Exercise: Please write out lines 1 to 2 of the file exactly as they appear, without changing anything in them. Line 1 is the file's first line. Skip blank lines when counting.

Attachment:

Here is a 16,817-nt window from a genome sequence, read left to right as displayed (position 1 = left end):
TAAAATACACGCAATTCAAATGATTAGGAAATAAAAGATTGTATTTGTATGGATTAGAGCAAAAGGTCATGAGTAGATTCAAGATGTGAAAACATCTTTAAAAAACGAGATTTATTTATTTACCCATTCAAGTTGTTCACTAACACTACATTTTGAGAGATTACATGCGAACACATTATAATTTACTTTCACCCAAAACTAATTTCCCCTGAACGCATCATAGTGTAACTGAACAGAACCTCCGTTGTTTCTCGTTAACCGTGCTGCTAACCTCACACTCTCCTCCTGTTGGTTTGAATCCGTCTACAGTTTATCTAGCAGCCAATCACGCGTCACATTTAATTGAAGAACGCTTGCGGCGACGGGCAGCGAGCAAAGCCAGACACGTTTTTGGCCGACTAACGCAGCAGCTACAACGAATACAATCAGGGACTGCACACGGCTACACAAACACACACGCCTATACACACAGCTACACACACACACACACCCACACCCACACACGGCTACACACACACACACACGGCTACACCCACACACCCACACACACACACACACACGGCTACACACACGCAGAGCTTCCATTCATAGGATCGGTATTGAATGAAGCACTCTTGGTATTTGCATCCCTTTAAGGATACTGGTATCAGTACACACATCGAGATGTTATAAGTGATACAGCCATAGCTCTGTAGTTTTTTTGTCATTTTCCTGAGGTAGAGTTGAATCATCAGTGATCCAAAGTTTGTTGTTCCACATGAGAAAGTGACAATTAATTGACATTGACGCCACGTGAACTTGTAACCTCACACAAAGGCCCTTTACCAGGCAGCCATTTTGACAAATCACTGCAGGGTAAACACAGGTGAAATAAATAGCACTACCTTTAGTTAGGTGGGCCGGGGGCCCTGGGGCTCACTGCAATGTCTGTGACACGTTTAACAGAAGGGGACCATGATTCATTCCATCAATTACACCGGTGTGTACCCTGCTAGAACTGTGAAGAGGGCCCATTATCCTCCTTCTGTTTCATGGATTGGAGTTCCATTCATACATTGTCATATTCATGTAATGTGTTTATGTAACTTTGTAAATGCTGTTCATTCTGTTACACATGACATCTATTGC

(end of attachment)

Here is a 16,817-nt window from a genome sequence, read left to right as displayed (position 1 = left end):
TAAAATACACGCAATTCAAATGATTAGGAAATAAAAGATTGTATTTGTATGGATTAGAGCAAAAGGTCATGAGTAGATTCAAGATGTGAAAACATCTTTAAAAAACGAGATTTATTTATTTACCCATTCAAGTTGTTCACTAACACTACATTTTGAGAGATTACATGCGAACACATTATAATTTACTTTCACCCAAAACTAATTTCCCCTGAACGCATCATAGTGTAACTGAACAGAACCTCCGTTGTTTCTCGTTAACCGTGCTGCTAACCTCACACTCTCCTCCTGTTGGTTTGAATCCGTCTACAGTTTATCTAGCAGCCAATCACGCGTCACATTTAATTGAAGAACGCTTGCGGCGACGGGCAGCGAGCAAAGCCAGACACGTTTTTGGCCGACTAACGCAGCAGCTACAACGAATACAATCAGGGACTGCACACGGCTACACAAACACACACGCCTATACACACAGCTACACACACACACACACCCACACCCACACACGGCTACACACACACACACACGGCTACACCCACACACCCACACACACACACACACACGGCTACACACACGCAGAGCTTCCATTCATAGGATCGGTATTGAATGAAGCACTCTTGGTATTTGCATCCCTTTAAGGATACTGGTATCAGTACACACATCGAGATGTTATAAGTGATACAGCCATAGCTCTGTAGTTTTTTTGTCATTTTCCTGAGGTAGAGTTGAATCATCAGTGATCCAAAGTTTGTTGTTCCACATGAGAAAGTGACAATTAATTGACATTGACGCCACGTGAACTTGTAACCTCACACAAAGGCCCTTTACCAGGCAGCCATTTTGACAAATCACTGCAGGGTAAACACAGGTGAAATAAATAGCACTACCTTTAGTTAGGTGGGCCGGGGGCCCTGGGGCTCACTGCAATGTCTGTGACACGTTTAACAGAAGGGGACCATGATTCATTCCATCAATTACACCGGTGTGTACCCTGCTAGAACTGTGAAGAGGGCCCATTATCCTCCTTCTGTTTCATGGATTGGAGTTCCATTCATACATTGTCATATTCATGTAATGTGTTTATGTAACTTTGTAAATGCTGTTCATTCTGTTACACATGACATCTATTGC